"It's a really big deal for both companies," Google CEO Eric Schmidt said Thursday at an Internet industry conference in Las Vegas. "It's very good for them and very good for us."
Financial terms weren't disclosed, an indication that the amount being paid isn't large enough to affect either of the companies' finances. When the negotiations between the two companies were first reported nearly four months ago, Google reportedly was considering paying Dell up to $1 billion to load its software over a three-year period.
The partnership means millions of Dell computers will leave the factories with Google software already installed, an advantage that could widen the usage of the products and provide another boost to Google's already rapidly growing profits.
Mountain View, Calif.-based Google Inc. so far has mostly had to rely on users downloading its software from the Internet.
The deal also could blunt Microsoft's competitive edge.
Powered by its dominant Windows operating system and leading Web browser, Microsoft has long been the guiding force for most people's computing experiences.
But Google has emerged as a serious threat during the past two years as it has rolled out an array of popular new products for doing everything from finding files on computer hard drives to keeping track of upcoming events.
This marks the second time in two weeks that Round Rock, Texas-based Dell has aligned itself with a company that's posing a threat to an industry leader.
Last week, the world's largest computer maker announced it would start using some processing chips made by Advanced Micro Devices Inc., which has been chipping away at the market share of Intel Corp.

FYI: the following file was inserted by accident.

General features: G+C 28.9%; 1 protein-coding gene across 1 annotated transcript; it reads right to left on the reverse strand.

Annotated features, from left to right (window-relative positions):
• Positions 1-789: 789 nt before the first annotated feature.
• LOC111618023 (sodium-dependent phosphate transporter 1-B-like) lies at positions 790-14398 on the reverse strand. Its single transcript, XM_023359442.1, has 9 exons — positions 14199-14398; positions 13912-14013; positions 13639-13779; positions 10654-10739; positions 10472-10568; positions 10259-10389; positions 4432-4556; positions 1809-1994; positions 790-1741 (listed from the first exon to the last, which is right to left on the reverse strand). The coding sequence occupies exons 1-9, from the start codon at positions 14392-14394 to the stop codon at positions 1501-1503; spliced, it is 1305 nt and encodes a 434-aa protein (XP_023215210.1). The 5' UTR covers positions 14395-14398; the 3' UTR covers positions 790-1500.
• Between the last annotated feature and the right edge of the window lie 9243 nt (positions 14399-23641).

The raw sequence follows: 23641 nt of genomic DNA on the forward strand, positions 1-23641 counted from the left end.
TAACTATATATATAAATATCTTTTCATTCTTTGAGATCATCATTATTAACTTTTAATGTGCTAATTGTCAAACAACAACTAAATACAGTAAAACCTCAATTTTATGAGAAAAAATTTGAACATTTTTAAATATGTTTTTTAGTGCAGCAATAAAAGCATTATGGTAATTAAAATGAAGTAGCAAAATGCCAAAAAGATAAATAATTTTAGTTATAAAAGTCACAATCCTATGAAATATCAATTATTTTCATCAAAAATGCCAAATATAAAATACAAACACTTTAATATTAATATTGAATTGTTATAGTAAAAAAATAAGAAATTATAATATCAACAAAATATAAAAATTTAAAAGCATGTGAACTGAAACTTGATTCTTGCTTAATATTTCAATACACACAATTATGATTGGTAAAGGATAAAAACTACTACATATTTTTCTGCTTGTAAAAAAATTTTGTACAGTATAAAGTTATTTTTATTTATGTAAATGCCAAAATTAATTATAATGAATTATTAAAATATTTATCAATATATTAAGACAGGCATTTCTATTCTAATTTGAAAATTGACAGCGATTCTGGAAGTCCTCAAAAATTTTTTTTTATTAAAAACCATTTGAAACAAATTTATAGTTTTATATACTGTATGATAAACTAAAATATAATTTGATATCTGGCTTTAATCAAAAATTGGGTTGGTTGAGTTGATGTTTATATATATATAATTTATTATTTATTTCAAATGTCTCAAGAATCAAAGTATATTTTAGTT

Dell will install Google's desktop search software and its toolbar while preserving a space for the search engine in a side panel of Microsoft's Internet Explorer 6 browser. The home page on the browser will also be programmed to go to a Web page cobranded by Dell and Google, providing another springboard to feature advertising.
"It's essentially a turnkey solution for search," Schmidt said.
Google announced the alliance on the same day that another of its major rivals, Yahoo Inc., unveiled an extensive partnership with eBay Inc. The online auctioneer is one of Google's largest advertisers, but it had become agitated by the search engine's recent expansion into classified listings and online payments.
The Yahoo-eBay alliance initially unnerved Google investors Thursday, but news of the Dell deal provided a balm. Google shares gained $1.74 to close at $382.99 on the Nasdaq Stock Market, then slipped 99 cents in extended trading. Dell shares rose 12 cents to close at $24.30 on the Nasdaq, then added 9 cents in extended trading.